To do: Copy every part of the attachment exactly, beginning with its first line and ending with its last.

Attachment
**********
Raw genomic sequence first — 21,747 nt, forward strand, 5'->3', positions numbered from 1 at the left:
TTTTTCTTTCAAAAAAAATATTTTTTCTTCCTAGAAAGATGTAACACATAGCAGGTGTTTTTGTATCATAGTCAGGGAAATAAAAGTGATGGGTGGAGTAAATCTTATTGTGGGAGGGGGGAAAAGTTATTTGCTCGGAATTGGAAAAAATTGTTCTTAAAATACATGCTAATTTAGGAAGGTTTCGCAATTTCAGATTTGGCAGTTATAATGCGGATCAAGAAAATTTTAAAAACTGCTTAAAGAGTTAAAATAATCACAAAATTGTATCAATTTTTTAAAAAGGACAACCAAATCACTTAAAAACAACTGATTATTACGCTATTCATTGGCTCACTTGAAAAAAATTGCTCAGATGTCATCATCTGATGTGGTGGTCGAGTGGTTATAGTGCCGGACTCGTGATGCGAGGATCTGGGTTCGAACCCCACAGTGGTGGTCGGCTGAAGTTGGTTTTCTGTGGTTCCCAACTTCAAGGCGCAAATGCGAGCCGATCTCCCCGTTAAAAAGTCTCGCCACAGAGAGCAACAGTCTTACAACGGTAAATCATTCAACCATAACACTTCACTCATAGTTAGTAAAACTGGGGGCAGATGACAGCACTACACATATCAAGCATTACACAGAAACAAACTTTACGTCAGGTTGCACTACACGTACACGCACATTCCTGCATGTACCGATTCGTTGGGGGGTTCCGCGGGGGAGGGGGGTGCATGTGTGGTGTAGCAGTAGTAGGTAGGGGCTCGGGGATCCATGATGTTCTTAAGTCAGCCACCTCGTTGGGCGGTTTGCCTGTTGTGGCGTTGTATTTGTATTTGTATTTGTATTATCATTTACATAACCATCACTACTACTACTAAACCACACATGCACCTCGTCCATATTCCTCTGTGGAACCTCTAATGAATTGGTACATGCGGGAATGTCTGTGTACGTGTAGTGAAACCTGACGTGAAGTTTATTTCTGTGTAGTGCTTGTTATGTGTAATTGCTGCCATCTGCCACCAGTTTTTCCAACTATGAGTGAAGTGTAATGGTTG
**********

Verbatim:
Raw genomic sequence first — 21,747 nt, forward strand, 5'->3', positions numbered from 1 at the left:
TTTTTCTTTCAAAAAAAATATTTTTTCTTCCTAGAAAGATGTAACACATAGCAGGTGTTTTTGTATCATAGTCAGGGAAATAAAAGTGATGGGTGGAGTAAATCTTATTGTGGGAGGGGGGAAAAGTTATTTGCTCGGAATTGGAAAAAATTGTTCTTAAAATACATGCTAATTTAGGAAGGTTTCGCAATTTCAGATTTGGCAGTTATAATGCGGATCAAGAAAATTTTAAAAACTGCTTAAAGAGTTAAAATAATCACAAAATTGTATCAATTTTTTAAAAAGGACAACCAAATCACTTAAAAACAACTGATTATTACGCTATTCATTGGCTCACTTGAAAAAAATTGCTCAGATGTCATCATCTGATGTGGTGGTCGAGTGGTTATAGTGCCGGACTCGTGATGCGAGGATCTGGGTTCGAACCCCACAGTGGTGGTCGGCTGAAGTTGGTTTTCTGTGGTTCCCAACTTCAAGGCGCAAATGCGAGCCGATCTCCCCGTTAAAAAGTCTCGCCACAGAGAGCAACAGTCTTACAACGGTAAATCATTCAACCATAACACTTCACTCATAGTTAGTAAAACTGGGGGCAGATGACAGCACTACACATATCAAGCATTACACAGAAACAAACTTTACGTCAGGTTGCACTACACGTACACGCACATTCCTGCATGTACCGATTCGTTGGGGGGTTCCGCGGGGGAGGGGGGTGCATGTGTGGTGTAGCAGTAGTAGGTAGGGGCTCGGGGATCCATGATGTTCTTAAGTCAGCCACCTCGTTGGGCGGTTTGCCTGTTGTGGCGTTGTATTTGTATTTGTATTTGTATTATCATTTACATAACCATCACTACTACTACTAAACCACACATGCACCTCGTCCATATTCCTCTGTGGAACCTCTAATGAATTGGTACATGCGGGAATGTCTGTGTACGTGTAGTGAAACCTGACGTGAAGTTTATTTCTGTGTAGTGCTTGTTATGTGTAATTGCTGCCATCTGCCACCAGTTTTTCCAACTATGAGTGAAGTGTAATGGTTG